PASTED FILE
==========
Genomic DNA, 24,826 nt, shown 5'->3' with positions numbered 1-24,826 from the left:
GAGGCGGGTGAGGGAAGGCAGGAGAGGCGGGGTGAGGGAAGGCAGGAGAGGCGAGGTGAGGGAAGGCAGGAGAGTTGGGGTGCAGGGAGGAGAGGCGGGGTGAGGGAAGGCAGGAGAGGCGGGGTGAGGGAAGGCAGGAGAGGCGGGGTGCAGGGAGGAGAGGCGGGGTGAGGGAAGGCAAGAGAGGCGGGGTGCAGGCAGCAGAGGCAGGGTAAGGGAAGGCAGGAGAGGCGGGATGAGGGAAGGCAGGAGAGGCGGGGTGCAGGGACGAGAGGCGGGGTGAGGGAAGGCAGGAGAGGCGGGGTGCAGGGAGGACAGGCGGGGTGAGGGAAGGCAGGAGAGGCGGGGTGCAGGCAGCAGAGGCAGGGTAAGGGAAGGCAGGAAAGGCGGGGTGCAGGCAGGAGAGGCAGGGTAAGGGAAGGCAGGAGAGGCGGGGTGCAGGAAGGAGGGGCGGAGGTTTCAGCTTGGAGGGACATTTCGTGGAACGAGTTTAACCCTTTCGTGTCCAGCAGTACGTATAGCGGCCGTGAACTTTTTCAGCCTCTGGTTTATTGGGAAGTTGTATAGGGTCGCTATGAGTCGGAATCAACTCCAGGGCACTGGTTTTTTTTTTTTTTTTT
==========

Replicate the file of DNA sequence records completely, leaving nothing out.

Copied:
Genomic DNA, 24,826 nt, shown 5'->3' with positions numbered 1-24,826 from the left:
GAGGCGGGTGAGGGAAGGCAGGAGAGGCGGGGTGAGGGAAGGCAGGAGAGGCGAGGTGAGGGAAGGCAGGAGAGTTGGGGTGCAGGGAGGAGAGGCGGGGTGAGGGAAGGCAGGAGAGGCGGGGTGAGGGAAGGCAGGAGAGGCGGGGTGCAGGGAGGAGAGGCGGGGTGAGGGAAGGCAAGAGAGGCGGGGTGCAGGCAGCAGAGGCAGGGTAAGGGAAGGCAGGAGAGGCGGGATGAGGGAAGGCAGGAGAGGCGGGGTGCAGGGACGAGAGGCGGGGTGAGGGAAGGCAGGAGAGGCGGGGTGCAGGGAGGACAGGCGGGGTGAGGGAAGGCAGGAGAGGCGGGGTGCAGGCAGCAGAGGCAGGGTAAGGGAAGGCAGGAAAGGCGGGGTGCAGGCAGGAGAGGCAGGGTAAGGGAAGGCAGGAGAGGCGGGGTGCAGGAAGGAGGGGCGGAGGTTTCAGCTTGGAGGGACATTTCGTGGAACGAGTTTAACCCTTTCGTGTCCAGCAGTACGTATAGCGGCCGTGAACTTTTTCAGCCTCTGGTTTATTGGGAAGTTGTATAGGGTCGCTATGAGTCGGAATCAACTCCAGGGCACTGGTTTTTTTTTTTTTTTTT